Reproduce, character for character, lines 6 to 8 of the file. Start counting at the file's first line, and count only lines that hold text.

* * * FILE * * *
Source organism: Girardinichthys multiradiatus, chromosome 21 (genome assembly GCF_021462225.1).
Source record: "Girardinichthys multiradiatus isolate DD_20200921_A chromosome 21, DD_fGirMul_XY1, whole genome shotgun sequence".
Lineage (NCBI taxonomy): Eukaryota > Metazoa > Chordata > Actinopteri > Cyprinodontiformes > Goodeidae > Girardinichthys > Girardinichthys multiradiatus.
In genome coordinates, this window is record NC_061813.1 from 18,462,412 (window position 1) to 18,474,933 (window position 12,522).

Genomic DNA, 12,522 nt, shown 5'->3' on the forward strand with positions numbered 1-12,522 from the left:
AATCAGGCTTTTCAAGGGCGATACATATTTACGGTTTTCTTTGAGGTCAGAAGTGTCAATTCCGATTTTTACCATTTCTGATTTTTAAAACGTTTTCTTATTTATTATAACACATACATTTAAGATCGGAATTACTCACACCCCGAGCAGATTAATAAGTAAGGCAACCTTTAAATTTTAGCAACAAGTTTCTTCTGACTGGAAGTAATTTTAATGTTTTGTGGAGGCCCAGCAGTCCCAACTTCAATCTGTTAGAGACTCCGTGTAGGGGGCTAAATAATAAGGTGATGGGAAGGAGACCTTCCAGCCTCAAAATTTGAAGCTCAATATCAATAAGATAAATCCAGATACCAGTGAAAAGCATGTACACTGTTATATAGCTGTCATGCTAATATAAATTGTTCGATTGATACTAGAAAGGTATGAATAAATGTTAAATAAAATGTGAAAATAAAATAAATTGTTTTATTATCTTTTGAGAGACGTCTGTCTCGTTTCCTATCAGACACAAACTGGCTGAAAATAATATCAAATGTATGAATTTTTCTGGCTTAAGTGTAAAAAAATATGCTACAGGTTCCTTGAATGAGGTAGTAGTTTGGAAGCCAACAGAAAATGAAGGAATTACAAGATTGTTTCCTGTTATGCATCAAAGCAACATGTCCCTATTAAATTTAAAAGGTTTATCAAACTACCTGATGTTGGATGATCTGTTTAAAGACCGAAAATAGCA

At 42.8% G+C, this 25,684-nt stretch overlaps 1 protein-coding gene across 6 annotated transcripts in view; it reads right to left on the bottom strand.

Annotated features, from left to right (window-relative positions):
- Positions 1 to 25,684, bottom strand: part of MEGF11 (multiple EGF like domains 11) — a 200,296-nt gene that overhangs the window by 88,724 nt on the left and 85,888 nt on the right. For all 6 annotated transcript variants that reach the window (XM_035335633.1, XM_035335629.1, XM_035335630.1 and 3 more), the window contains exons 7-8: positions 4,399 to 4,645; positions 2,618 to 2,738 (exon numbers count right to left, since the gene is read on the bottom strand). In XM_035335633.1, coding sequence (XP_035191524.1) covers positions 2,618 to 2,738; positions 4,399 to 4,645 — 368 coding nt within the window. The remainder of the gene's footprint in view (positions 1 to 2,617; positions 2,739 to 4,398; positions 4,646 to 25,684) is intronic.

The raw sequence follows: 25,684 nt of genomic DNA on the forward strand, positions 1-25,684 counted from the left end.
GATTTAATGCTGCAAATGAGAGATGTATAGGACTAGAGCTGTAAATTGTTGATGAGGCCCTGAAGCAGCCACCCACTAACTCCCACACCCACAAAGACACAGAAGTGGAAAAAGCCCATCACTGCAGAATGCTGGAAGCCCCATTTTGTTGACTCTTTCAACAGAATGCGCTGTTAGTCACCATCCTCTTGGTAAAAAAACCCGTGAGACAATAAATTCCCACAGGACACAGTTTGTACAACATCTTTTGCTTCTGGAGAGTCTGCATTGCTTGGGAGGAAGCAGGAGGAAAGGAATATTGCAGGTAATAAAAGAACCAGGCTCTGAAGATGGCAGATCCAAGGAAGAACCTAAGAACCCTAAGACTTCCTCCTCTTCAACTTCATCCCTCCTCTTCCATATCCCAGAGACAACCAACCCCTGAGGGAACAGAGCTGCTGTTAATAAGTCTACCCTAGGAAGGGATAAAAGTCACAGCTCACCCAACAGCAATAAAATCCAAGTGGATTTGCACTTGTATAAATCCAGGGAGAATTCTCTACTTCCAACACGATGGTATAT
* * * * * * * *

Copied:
AATCAGGCTTTTCAAGGGCGATACATATTTACGGTTTTCTTTGAGGTCAGAAGTGTCAATTCCGATTTTTACCATTTCTGATTTTTAAAACGTTTTCTTATTTATTATAACACATACATTTAAGATCGGAATTACTCACACCCCGAGCAGATTAATAAGTAAGGCAACCTTTAAATTTTAGCAACAAGTTTCTTCTGACTGGAAGTAATTTTAATGTTTTGTGGAGGCCCAGCAGTCCCAACTTCAATCTGTTAGAGACTCCGTGTAGGGGGCTAAATAATAAGGTGATGGGAAGGAGACCTTCCAGCCTCAAAATTTGAAGCTCAATATCAATAAGATAAATCCAGATACCAGTGAAAAGCATGTACACTGTTATATAGCTGTCATGCTAATATAAATTGTTCGATTGATACTAGAAAGGTATGAATAAATGTTAAATAAAATGTGAAAATAAAATAAATTGTTTTATTATCTTTTGAGAGACGTCTGTCTCGTTTCCTATCAGACACAAACTGGCTGAAAATAATATCAAATGTATGAATTTTTCTGGCTTAAGTGTAAAAAAATATGCTACAGGTTCCTTGAATGAGGTAGTAGTTTGGAAGCCAACAGAAAATGAAGGAATTACAAGATTGTTTCCTGTTATGCATCAAAGCAACATGTCCCTATTAAATTTAAAAGGTTTATCAAACTACCTGATGTTGGATGATCTGTTTAAAGACCGAAAATAGCA

At 42.8% G+C, this 25,684-nt stretch overlaps 1 protein-coding gene across 6 annotated transcripts in view; it reads right to left on the bottom strand.

Annotated features, from left to right (window-relative positions):